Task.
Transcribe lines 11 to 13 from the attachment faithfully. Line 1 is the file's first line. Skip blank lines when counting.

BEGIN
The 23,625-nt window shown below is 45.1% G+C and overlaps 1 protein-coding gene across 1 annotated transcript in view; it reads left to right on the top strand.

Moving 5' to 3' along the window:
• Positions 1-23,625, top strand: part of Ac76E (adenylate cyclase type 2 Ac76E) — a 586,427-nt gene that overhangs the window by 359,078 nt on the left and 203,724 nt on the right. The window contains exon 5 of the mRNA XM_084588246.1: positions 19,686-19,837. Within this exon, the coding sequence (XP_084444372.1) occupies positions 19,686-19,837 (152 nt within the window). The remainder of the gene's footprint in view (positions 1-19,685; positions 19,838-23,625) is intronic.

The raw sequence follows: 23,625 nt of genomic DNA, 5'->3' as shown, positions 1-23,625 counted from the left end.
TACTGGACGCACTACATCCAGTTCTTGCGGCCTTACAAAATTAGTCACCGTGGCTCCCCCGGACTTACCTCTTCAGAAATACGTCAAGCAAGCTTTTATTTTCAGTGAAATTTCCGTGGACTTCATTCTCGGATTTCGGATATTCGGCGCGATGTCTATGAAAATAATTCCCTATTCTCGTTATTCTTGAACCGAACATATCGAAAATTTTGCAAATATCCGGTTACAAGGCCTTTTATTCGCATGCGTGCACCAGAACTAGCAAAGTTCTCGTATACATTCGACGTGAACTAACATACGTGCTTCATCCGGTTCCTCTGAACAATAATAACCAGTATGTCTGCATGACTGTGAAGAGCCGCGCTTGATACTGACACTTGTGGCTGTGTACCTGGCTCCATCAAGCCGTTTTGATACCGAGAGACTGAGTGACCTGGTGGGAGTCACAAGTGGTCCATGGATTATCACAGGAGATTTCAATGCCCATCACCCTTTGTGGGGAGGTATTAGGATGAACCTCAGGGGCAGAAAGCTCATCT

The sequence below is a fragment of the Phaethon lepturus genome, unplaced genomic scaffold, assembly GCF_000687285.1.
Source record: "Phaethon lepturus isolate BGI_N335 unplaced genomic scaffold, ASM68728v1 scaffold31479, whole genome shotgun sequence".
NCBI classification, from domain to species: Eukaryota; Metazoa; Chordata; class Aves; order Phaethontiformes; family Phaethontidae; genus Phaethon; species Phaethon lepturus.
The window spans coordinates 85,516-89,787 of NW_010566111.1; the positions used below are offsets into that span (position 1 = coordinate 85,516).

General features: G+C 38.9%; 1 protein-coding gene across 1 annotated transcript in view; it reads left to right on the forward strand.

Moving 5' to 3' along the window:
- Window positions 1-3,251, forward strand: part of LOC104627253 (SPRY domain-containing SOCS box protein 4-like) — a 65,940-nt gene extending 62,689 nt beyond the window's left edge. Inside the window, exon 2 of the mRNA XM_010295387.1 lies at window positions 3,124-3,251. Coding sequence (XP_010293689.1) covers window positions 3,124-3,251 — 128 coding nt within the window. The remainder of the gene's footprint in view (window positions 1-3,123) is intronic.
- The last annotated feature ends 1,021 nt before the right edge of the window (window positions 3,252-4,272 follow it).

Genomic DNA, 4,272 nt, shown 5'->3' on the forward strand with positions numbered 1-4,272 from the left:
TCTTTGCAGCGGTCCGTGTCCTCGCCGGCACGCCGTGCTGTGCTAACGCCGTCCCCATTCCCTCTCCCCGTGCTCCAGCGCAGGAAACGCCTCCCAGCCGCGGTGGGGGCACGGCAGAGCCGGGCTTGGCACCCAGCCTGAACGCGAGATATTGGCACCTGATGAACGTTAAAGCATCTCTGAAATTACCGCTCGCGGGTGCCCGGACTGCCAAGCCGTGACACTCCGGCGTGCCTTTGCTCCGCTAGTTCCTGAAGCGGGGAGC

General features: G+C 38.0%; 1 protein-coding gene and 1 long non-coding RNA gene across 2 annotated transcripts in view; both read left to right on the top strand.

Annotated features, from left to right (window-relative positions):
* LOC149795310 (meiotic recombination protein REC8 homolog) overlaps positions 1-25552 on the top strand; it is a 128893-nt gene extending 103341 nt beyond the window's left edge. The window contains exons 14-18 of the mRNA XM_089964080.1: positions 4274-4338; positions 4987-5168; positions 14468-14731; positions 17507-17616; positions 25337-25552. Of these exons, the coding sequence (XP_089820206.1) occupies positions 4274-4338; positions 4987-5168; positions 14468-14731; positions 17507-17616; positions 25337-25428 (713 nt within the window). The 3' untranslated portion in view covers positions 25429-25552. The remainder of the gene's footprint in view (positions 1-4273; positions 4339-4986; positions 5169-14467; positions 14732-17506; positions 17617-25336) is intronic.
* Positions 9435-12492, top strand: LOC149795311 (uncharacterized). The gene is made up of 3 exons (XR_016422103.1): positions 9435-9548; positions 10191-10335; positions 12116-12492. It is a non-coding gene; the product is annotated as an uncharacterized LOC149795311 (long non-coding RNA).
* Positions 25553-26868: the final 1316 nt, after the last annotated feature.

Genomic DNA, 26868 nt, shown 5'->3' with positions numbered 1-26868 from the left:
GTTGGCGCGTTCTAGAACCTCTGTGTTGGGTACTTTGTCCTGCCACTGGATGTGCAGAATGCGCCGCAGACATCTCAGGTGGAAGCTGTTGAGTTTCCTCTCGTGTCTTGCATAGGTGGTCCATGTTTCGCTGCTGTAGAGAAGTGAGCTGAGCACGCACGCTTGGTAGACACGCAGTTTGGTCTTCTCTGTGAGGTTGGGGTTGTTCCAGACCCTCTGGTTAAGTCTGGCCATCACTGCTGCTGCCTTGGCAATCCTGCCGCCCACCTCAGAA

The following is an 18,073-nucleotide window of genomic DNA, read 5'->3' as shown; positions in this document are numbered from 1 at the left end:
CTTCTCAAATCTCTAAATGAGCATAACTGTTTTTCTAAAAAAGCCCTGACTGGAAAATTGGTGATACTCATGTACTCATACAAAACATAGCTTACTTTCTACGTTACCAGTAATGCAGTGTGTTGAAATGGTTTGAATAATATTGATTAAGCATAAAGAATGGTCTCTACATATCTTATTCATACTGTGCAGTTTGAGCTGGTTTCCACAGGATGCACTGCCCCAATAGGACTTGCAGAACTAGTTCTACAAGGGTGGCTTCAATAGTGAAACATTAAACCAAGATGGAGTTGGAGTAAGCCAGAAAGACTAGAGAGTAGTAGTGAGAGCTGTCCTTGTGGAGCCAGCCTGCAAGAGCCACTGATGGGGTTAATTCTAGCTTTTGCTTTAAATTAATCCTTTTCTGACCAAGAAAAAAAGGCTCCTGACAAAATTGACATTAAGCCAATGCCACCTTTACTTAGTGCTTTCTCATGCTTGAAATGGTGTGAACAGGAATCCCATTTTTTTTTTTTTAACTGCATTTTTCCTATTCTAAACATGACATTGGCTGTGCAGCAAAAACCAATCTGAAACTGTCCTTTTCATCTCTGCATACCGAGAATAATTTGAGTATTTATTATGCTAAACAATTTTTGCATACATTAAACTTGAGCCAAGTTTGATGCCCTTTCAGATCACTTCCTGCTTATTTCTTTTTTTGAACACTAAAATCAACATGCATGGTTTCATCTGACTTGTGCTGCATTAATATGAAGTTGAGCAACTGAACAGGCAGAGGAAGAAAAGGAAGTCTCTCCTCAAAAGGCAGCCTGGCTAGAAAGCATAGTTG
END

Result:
Moving 5' to 3' along the window:
- Window positions 1-3,251, forward strand: part of LOC104627253 (SPRY domain-containing SOCS box protein 4-like) — a 65,940-nt gene extending 62,689 nt beyond the window's left edge. Inside the window, exon 2 of the mRNA XM_010295387.1 lies at window positions 3,124-3,251. Coding sequence (XP_010293689.1) covers window positions 3,124-3,251 — 128 coding nt within the window. The remainder of the gene's footprint in view (window positions 1-3,123) is intronic.
- The last annotated feature ends 1,021 nt before the right edge of the window (window positions 3,252-4,272 follow it).